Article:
REVIEW: TACCIA POLAR LIGHTS FOUNTAIN PENsureshjain.com
We’re taking a look at another new – to me – brand today: Taccia! Despite only having been around for about 20 years, the history of Taccia is rather convoluted. The TL;DR is that they started as a US-based company, but they’re now part of a larger Japanese stationery conglomerate (Nakabayashi).
Taccia’s earlier products – mostly in the sub-200$ range – never really managed to captivate me. Though things certainly became a bit more interesting once they started getting into urushi, Raden, and maki-e, which seems to have really gained them some more traction within the pen community. Even though they might not (yet) enjoy the ‘cult status’ of big brands like Nakaya, Namiki, or Sailor in the Urushi game, Taccia’s urushi work really deserves some attention, as I think they’re doing some really interesting and creative things with traditional lacquering techniques!
|Packaging is just packaging… But damn, this is a really nice box!|
Some of those urushi and Raden techniques make an appearance on the Taccia Polar Lights fountain pen collection, which we’ll be looking at today. My thanks go out to Catherine from Sakura Fountain Pen Gallery (one of our site sponsors!) for trusting me with these beauties for a short while!
The Polar Lights pens are based on a standard ebonite base shape that Taccia uses for most of their urushi collections. The design of the pen itself is kept quite simple and straightforward (which isn’t too uncommon for Urushi and maki-e pens, as it puts more emphasis on the urushi finish itself): a straight, cylindrical pen with flat finials. The barrel is quite long, which makes for a rather unusual cap-to-barrel ratio. The cap is slightly wider than the barrel, though it transitions smoothly into the barrel with a rounded off edge.
Taccia’s urushi pens all have clips. Practical? Sure, but I find that clips tend to interfere with the urushi finish (especially on more complex Raden and maki-e finishes) so I’d have preferred a clipless option. Besides, it’s not like I tend to casually clip thousand-dollar pens to my shirt pocket anyway (that’s a bit too much livin’ on the edge for my taste). That said, I do have to admit that this particular clip looks quite good. The curvy and rounded shape of the clip provides a stark contrast with the straight and angular design of the rest of the pen.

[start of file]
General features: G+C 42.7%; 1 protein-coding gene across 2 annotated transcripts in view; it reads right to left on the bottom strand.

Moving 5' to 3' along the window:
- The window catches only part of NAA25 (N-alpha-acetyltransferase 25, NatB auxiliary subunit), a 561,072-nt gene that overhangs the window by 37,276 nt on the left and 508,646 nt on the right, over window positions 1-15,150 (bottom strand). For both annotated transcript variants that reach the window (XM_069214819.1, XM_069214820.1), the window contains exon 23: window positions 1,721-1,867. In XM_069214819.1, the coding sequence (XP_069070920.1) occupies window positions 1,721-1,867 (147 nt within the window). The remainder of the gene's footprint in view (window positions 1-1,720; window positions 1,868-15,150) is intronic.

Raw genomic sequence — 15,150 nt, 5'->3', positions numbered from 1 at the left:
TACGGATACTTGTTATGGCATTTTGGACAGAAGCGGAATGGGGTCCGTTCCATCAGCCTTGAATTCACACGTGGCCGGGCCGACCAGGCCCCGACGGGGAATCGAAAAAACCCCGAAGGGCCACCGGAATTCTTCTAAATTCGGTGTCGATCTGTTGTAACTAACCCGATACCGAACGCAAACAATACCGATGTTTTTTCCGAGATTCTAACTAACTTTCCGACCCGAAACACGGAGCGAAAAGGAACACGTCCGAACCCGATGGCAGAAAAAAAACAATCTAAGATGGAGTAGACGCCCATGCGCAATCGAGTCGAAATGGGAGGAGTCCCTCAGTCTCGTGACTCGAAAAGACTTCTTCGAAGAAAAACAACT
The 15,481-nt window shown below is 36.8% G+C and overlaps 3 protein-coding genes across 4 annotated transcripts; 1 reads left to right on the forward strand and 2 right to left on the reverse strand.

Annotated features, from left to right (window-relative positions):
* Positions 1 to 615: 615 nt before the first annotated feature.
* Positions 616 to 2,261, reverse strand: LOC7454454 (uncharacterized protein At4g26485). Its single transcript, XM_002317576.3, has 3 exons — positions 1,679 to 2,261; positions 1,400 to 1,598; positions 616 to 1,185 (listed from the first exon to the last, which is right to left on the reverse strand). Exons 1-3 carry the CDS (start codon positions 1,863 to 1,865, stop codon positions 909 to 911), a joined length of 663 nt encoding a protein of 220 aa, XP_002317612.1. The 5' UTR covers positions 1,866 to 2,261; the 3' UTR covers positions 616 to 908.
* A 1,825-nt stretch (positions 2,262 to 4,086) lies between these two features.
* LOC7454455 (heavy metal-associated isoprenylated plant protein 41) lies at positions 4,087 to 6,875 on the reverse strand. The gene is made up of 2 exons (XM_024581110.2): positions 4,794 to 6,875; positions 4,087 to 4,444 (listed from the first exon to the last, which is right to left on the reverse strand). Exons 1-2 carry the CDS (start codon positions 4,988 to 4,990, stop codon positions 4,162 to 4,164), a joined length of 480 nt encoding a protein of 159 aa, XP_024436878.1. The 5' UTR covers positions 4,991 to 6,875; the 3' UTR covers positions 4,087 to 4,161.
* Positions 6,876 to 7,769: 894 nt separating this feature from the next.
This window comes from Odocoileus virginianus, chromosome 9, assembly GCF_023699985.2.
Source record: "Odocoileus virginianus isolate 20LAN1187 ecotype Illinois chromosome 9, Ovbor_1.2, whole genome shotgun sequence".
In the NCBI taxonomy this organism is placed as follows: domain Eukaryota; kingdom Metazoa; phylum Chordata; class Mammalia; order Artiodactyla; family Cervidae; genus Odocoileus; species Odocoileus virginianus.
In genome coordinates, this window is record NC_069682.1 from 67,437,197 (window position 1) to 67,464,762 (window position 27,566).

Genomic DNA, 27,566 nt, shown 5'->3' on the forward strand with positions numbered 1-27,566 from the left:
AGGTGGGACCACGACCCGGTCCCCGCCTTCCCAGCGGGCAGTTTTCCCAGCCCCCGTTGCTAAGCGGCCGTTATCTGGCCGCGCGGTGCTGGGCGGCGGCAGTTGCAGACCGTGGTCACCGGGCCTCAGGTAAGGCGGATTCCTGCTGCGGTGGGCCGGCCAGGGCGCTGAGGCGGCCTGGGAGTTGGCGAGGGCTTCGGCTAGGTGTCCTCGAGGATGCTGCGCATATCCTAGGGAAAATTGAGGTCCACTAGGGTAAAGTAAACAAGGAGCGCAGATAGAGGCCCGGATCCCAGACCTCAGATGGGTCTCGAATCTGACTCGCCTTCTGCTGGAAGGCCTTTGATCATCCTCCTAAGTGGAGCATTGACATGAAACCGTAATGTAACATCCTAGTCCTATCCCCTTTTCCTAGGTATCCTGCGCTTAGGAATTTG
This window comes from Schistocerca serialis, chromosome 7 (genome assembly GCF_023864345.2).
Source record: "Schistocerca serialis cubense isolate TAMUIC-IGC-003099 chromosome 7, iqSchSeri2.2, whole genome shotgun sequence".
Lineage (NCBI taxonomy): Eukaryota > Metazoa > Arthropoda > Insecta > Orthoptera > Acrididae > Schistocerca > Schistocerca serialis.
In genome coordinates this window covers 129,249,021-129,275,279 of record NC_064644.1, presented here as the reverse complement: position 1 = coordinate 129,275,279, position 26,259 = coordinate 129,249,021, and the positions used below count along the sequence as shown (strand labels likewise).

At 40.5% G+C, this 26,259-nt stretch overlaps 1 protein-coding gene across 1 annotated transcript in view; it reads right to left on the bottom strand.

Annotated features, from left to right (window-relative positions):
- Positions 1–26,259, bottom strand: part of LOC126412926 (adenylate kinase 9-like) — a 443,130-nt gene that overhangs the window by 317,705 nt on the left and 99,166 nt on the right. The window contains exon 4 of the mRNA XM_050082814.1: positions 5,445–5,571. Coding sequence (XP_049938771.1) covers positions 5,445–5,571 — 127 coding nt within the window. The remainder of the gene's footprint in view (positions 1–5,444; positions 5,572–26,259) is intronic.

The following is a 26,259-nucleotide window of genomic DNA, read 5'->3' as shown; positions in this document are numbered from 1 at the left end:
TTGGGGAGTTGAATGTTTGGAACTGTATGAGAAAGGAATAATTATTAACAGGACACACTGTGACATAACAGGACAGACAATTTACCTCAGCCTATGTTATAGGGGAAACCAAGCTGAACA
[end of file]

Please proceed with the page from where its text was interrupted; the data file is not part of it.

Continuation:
As mentioned at the beginning of this review, Taccia’s urushi pens really caught my eye through the wild and uncommon combinations of different lacquering techniques. For the Polar Lights series, the base is lacquered with an Akebono-like gradient of urushi that transitions from a dark color in the center, towards a brighter color at the finials. They overlaid that with precisely arranged Raden strips, applied lengthwise around the top of the cap and end of the barrel.
The Polar Lights is available in three colorways: red (Amairo Haruakane), green (Amairo Jiu), and blue (Amairo Hekiku), and they really outdid themselves on the colors of the urushi. The colors are vibrant, but not too bright, and the finish is consistent.
Upon closer inspection, there’s actually more to the finish than you may think. It looks like only the finials are red, green, or blue, and it fades out to black towards the center of the pen, but that’s actually not true. It’s very subtle, but the base color is actually dark green, red or blue, to match the rest of the pen. Less subtle are the Raden strips, which are color-matched to the pen (if I’m not mistaken, they do this by painting the back of the mother of pearl). The end result is a striking pen with more than enough shimmering Raden to get around, and yet it’s not too crazy for my – typically subtle – taste.
|L to R: Montblanc 149, Scribo Feel, Eboya Houga L, Sailor Pro Gear, Taccia Polar Lights, Lamy 2000, Lamy Safari|